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This US randomised trial in Rhode Island among formerly opiate dependent prisoners found that starting methadone treatment in prison radically improved treatment uptake on release and reduced heroin and cocaine use over the following six months, confirming results from Baltimore.
Largely due to the treatment's health benefits, this review argues that failure to implement effective opioid maintenance programmes in prison represents an important missed opportunity to engage high-risk drug users in treatment, at possibly substantial costs both to individuals and to the community.
A review reporting on the results of six trials from the UK, USA and Australia finds that – at least on their own – interventions such as counselling and peer-educator training have not prevented injecting drug users becoming infected with hepatitis C.
REVIEW 2012 HTM file
Consideration of naloxone
The UK’s official drugs law and policy advisory body recommends that alongside training, the opiate-blocker naloxone be made more widely and easily available to enable drug users and those who work and associate with them to prevent opiate overdose deaths.
The evaluation which led to the Welsh national programme to distribute naloxone to opiate users and their associates to curb rising overdose deaths, one of several UK studies to give momentum to this peer-based strategy.
A major concern about needle exchanges is that after use the injecting equipment they supply will be left unsafely disfiguring public areas, but this US study based on a comparison between San Francisco (has legal exchanges) and Miami (exchanges illegal) strongly suggests the opposite.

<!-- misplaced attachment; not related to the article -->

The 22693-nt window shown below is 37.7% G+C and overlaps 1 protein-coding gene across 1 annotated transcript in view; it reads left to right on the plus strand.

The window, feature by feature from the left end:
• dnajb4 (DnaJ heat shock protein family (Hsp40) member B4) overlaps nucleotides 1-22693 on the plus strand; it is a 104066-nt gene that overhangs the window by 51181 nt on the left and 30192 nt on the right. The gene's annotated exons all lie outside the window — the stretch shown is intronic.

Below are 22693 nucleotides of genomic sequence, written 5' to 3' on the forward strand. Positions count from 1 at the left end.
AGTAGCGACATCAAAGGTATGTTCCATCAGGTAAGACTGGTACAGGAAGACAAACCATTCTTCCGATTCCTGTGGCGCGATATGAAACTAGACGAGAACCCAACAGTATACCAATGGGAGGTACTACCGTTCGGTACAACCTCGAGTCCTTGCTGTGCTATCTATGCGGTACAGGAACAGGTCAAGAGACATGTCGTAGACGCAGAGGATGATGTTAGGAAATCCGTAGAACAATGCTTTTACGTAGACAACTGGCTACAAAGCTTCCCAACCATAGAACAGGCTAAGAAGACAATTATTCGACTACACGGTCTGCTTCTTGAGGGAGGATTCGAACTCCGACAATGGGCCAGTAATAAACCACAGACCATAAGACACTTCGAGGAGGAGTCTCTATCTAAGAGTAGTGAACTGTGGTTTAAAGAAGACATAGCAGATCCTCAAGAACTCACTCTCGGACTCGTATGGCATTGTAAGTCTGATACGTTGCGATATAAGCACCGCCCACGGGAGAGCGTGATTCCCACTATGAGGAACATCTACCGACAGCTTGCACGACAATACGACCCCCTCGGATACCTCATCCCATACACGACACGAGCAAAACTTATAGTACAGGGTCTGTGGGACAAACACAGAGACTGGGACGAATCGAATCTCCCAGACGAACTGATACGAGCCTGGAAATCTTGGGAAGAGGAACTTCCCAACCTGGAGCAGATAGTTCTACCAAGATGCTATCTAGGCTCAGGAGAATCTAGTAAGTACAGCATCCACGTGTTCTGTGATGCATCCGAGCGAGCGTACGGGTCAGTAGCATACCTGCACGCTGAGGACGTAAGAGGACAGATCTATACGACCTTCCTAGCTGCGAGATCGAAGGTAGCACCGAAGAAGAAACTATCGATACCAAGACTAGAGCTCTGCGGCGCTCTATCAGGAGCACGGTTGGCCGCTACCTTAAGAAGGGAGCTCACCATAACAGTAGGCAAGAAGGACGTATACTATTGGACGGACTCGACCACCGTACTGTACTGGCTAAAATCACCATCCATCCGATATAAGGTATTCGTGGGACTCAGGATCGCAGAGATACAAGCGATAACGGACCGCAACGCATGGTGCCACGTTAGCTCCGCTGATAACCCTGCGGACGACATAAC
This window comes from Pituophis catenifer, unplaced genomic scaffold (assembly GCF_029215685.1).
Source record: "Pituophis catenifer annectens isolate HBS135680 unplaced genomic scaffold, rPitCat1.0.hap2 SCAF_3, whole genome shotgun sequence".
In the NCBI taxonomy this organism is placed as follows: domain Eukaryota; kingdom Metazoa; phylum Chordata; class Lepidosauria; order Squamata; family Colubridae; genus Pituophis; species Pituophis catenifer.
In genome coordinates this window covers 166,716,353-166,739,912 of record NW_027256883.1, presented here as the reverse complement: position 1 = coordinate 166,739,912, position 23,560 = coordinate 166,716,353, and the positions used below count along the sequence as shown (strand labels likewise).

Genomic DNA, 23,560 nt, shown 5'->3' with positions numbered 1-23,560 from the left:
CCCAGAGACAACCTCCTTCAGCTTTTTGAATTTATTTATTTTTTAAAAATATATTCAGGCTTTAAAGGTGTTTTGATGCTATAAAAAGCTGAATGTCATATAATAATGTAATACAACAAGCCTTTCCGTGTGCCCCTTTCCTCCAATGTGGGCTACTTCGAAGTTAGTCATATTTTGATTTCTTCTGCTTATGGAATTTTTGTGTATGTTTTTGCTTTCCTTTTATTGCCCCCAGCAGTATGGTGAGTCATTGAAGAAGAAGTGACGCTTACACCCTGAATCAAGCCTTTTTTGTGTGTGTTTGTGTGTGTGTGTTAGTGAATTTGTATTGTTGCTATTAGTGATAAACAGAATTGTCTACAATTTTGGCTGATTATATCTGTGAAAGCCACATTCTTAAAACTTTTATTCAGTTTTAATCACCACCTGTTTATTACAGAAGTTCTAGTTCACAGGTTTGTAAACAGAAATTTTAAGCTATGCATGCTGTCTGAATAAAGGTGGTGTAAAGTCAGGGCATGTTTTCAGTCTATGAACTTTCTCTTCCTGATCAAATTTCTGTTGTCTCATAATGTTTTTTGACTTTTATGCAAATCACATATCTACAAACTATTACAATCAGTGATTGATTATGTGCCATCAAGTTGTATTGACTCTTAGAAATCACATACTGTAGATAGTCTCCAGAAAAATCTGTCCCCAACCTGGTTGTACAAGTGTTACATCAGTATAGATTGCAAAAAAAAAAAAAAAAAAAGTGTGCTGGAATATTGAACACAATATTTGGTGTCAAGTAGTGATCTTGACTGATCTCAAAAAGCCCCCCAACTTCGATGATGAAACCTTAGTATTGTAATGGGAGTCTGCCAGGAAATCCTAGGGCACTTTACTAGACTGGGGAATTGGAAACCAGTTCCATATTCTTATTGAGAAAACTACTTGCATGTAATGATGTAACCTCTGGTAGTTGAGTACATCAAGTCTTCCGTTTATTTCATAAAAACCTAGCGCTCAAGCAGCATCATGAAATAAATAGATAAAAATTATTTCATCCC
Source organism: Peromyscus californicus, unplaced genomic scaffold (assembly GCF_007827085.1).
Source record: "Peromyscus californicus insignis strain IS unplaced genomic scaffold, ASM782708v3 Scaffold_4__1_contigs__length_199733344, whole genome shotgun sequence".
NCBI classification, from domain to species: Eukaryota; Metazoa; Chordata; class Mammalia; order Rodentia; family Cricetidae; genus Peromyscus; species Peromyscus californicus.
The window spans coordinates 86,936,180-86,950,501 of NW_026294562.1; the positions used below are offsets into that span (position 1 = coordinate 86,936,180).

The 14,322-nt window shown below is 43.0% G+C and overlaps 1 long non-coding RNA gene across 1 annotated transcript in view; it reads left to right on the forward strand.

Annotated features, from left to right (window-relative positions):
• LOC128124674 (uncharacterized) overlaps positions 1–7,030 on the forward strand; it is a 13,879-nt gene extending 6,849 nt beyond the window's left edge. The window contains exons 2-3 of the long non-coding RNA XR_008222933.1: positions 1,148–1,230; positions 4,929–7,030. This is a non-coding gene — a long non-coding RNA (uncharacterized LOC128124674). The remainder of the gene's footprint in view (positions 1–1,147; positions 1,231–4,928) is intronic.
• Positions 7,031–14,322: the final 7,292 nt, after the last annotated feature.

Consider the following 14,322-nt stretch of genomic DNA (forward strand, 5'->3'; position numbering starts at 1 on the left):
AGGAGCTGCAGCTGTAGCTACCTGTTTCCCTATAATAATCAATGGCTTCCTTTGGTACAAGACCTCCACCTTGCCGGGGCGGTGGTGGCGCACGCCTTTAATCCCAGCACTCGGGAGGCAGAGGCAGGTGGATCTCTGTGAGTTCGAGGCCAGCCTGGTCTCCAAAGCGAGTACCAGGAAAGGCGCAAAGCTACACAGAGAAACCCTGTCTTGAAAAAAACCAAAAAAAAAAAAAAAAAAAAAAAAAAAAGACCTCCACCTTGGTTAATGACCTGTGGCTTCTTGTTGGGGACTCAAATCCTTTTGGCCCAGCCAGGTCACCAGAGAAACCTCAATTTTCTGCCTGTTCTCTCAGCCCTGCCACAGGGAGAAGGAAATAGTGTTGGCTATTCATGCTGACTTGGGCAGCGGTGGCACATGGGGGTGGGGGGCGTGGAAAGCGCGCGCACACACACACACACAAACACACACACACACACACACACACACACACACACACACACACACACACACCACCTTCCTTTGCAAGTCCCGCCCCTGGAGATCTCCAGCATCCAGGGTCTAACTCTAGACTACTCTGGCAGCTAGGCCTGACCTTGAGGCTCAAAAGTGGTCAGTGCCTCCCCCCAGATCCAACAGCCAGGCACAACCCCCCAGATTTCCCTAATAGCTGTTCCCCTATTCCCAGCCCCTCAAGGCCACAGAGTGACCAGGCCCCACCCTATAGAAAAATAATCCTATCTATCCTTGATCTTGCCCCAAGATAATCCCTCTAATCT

Fifteen years of research into Vancouver’s needle and syringe programme leads to the conclusion that such programmes can stop the spread of HIV and do not increase harms. However, they can only be effective if their policies allow sufficient sterile equipment to be distributed to ensure injectors always have fresh supplies.
STUDY 2012 HTM file
Association between harm reduction intervention uptake and recent hepatitis C infection among people who inject drugs attending sites that provide sterile injecting equipment in Scotland
National survey of injectors attending services supplying injecting equipment suggests methadone maintenance plus an abundant supply of needles and syringes help protect Scottish injectors from infection by hepatitis C.
For the first time regular checkups to promote treatment re-entry have been tried with an all-female problem substance user caseload, and one leaving prison rather than community-based treatment. Over the first three months more returned to treatment more promptly. Previous studies suggest this will lead to reduced substance use, crime and HIV infections.
The first study to synthesise the relevant evidence adds weight to the conclusion that methadone programmes protect dependent opiate injectors against HIV infection, and that the evidence in their favour is more convincing than for alternative types of treatments.
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